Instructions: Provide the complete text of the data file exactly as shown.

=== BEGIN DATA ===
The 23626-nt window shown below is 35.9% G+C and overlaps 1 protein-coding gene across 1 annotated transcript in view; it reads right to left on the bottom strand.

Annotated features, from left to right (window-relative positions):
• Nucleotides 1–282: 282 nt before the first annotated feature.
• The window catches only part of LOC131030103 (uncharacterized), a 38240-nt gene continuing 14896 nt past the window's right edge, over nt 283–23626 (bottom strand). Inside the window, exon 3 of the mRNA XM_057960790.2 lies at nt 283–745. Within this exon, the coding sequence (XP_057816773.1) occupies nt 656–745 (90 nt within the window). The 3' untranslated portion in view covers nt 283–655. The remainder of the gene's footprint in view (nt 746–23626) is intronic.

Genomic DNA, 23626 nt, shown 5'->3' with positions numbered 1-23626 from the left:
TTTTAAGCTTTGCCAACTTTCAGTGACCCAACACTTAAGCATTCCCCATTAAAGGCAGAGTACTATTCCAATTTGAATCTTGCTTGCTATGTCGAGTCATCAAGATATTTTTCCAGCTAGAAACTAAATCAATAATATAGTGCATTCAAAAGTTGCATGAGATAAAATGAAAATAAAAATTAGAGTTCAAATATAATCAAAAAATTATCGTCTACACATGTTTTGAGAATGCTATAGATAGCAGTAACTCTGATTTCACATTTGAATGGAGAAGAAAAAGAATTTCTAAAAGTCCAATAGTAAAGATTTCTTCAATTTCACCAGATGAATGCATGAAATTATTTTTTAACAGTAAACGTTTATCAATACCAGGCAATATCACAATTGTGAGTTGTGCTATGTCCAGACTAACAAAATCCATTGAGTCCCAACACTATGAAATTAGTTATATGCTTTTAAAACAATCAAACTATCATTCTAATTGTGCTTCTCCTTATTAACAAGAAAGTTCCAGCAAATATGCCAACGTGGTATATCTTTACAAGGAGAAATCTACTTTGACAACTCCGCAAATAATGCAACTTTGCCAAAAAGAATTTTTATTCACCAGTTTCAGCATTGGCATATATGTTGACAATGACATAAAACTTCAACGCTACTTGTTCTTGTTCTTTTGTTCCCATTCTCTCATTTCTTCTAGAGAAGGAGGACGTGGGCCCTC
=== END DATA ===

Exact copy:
The 23626-nt window shown below is 35.9% G+C and overlaps 1 protein-coding gene across 1 annotated transcript in view; it reads right to left on the bottom strand.

Annotated features, from left to right (window-relative positions):
• Nucleotides 1–282: 282 nt before the first annotated feature.
• The window catches only part of LOC131030103 (uncharacterized), a 38240-nt gene continuing 14896 nt past the window's right edge, over nt 283–23626 (bottom strand). Inside the window, exon 3 of the mRNA XM_057960790.2 lies at nt 283–745. Within this exon, the coding sequence (XP_057816773.1) occupies nt 656–745 (90 nt within the window). The 3' untranslated portion in view covers nt 283–655. The remainder of the gene's footprint in view (nt 746–23626) is intronic.

Genomic DNA, 23626 nt, shown 5'->3' with positions numbered 1-23626 from the left:
TTTTAAGCTTTGCCAACTTTCAGTGACCCAACACTTAAGCATTCCCCATTAAAGGCAGAGTACTATTCCAATTTGAATCTTGCTTGCTATGTCGAGTCATCAAGATATTTTTCCAGCTAGAAACTAAATCAATAATATAGTGCATTCAAAAGTTGCATGAGATAAAATGAAAATAAAAATTAGAGTTCAAATATAATCAAAAAATTATCGTCTACACATGTTTTGAGAATGCTATAGATAGCAGTAACTCTGATTTCACATTTGAATGGAGAAGAAAAAGAATTTCTAAAAGTCCAATAGTAAAGATTTCTTCAATTTCACCAGATGAATGCATGAAATTATTTTTTAACAGTAAACGTTTATCAATACCAGGCAATATCACAATTGTGAGTTGTGCTATGTCCAGACTAACAAAATCCATTGAGTCCCAACACTATGAAATTAGTTATATGCTTTTAAAACAATCAAACTATCATTCTAATTGTGCTTCTCCTTATTAACAAGAAAGTTCCAGCAAATATGCCAACGTGGTATATCTTTACAAGGAGAAATCTACTTTGACAACTCCGCAAATAATGCAACTTTGCCAAAAAGAATTTTTATTCACCAGTTTCAGCATTGGCATATATGTTGACAATGACATAAAACTTCAACGCTACTTGTTCTTGTTCTTTTGTTCCCATTCTCTCATTTCTTCTAGAGAAGGAGGACGTGGGCCCTC